Antioxidant and cytotoxic activities of canadine: biological effects and structural aspects.
ABSTRACT The cytotoxic effects of four alkaloids, berberine, canadine, anonaine, and antioquine were evaluated using three different cell cultures, a primary culture (rat hepatocytes) and two cell lines (HepG2 and HeLa). Our results indicate that berberine, anonaine, and antioquine possess a significant the cytotoxic effect. In contrast, canadine does not possess cytotoxic effect at concentrations tested here. A molecular modeling study indicates that the quaternary nitrogen, the aromatic polycyclic and planar structure of berberine could be the pharmacophoric patron to produce the cytotoxic effect. In parallel our results demonstrated that canadine possess a significant antioxidant activity. Stereoelectronic aspects of this alkaloid were found to be closely related to those displayed by alpha-tocopherol and its water-soluble analogue trolox. The antioxidant activities of canadine, combined with its low-toxic effect, indicated that the potential of this alkaloid as a novel class of antioxidant agent is very interesting and deserves further research.
- SourceAvailable from: courses.chem.psu.edu
- [show abstract] [hide abstract]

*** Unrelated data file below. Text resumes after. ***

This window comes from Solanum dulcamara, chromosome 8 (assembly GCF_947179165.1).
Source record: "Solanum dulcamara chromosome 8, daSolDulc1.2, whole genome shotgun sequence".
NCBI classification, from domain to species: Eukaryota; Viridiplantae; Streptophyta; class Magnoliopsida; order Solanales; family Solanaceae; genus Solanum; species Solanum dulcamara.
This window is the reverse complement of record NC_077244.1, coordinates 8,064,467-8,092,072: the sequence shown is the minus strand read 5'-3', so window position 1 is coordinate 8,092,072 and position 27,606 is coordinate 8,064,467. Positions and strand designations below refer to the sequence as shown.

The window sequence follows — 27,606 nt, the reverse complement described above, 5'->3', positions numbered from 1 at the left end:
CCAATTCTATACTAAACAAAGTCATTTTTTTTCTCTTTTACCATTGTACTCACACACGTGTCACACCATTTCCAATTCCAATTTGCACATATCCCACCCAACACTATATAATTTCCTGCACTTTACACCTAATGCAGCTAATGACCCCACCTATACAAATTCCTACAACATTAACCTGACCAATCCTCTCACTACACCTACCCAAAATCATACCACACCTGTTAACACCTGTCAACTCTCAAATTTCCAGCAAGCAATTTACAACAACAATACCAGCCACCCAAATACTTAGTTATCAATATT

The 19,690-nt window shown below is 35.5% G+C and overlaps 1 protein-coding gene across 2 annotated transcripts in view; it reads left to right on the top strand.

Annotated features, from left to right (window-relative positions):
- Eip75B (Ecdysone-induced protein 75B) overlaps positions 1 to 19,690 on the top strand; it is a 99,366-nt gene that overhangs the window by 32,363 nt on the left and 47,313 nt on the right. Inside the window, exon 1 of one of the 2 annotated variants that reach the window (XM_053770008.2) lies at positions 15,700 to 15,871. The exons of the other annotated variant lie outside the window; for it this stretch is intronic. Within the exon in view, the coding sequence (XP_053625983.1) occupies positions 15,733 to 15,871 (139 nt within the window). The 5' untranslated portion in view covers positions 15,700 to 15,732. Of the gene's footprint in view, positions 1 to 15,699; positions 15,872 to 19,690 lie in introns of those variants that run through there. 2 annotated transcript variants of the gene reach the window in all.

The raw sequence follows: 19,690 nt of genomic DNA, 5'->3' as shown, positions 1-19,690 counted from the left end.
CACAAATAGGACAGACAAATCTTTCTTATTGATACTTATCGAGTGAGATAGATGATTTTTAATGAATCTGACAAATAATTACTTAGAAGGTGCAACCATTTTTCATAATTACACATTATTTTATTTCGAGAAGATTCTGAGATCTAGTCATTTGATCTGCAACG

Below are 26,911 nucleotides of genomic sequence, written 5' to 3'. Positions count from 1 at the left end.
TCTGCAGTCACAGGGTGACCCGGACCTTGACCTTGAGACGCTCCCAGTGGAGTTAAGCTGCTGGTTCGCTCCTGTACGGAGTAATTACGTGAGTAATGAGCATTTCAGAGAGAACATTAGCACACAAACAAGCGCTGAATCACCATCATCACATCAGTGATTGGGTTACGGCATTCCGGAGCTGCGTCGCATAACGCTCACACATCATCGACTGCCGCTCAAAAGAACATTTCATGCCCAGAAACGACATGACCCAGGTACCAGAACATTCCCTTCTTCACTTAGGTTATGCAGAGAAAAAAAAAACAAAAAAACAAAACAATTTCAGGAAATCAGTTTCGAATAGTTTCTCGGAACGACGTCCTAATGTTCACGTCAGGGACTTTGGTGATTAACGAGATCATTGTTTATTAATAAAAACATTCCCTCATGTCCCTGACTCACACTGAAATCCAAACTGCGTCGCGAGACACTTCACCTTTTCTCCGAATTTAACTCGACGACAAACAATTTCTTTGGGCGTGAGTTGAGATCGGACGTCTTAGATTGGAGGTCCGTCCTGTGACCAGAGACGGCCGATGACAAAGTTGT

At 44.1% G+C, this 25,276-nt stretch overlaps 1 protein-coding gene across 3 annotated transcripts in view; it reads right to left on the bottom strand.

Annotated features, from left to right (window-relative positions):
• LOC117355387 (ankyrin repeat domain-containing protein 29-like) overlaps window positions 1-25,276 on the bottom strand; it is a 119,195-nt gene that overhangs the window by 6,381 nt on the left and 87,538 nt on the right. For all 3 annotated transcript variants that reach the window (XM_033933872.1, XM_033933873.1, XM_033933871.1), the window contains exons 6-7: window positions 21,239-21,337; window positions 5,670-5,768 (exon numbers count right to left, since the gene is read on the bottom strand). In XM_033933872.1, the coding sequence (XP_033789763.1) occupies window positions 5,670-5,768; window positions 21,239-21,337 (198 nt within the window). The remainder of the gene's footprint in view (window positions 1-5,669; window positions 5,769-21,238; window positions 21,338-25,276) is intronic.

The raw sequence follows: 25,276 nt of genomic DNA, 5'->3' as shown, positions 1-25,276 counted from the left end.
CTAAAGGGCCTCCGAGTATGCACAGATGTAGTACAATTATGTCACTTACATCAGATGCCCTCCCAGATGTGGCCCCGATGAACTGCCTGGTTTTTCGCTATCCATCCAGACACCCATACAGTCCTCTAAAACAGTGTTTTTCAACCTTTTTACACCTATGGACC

ABSTRACT: The ripe fruit of Terminalia chebula RETZIUS (T. chebula RETZ) (Combretsceae), which is a native plant in India and Southeast Asia, has traditionally been used as a popular folk medicine for homeostatic, antitussive, laxative, diuretic, and cardiotonic treatments. The objective of this study was to evaluate the protective effects of an aqueous extract of fruit of T. chebula on the tert-butyl hydroperoxide (t-BHP)-induced oxidative injury observed in cultured rat primary hepatocytes and rat liver. Both treatment and pretreatment of the hepatocytes with the T. chebula extract (TCE) significantly reversed the t-BHP-induced cell cytotoxicity and lactate dehydrogenase leakage. In addition, TCE exhibited in vitro ferric-reducing antioxidant activity and 2,2-diphenyl-1-picryhydrazyl free radical-scavenging activities. The in vivo study showed that pretreatment with TCE (500 or 1000 mg/kg) by gavage for 5 d before a single dose of t-BHP (0.1 mmol/kg i.p.) significantly lowered the serum levels of the hepatic enzyme markers aspartate aminotransferase and alanine aminotransferase and reduced the indicators of oxidative stress in the liver, such as the glutathine disulfide content and lipid peroxidation, in a dose-dependent manner. Histopathologic examination of the rat livers showed that TCE reduced the incidence of liver lesions, including hepatocyte swelling and neutrophilic infiltration, and repaired necrosis induced by t-BHP. Based on the results described above, we speculate that TCE has the potential to play a role in the hepatic prevention of oxidative damage in living systems.Biological & Pharmaceutical Bulletin 10/2005; 28(9):1639-44. · 1.85 Impact Factor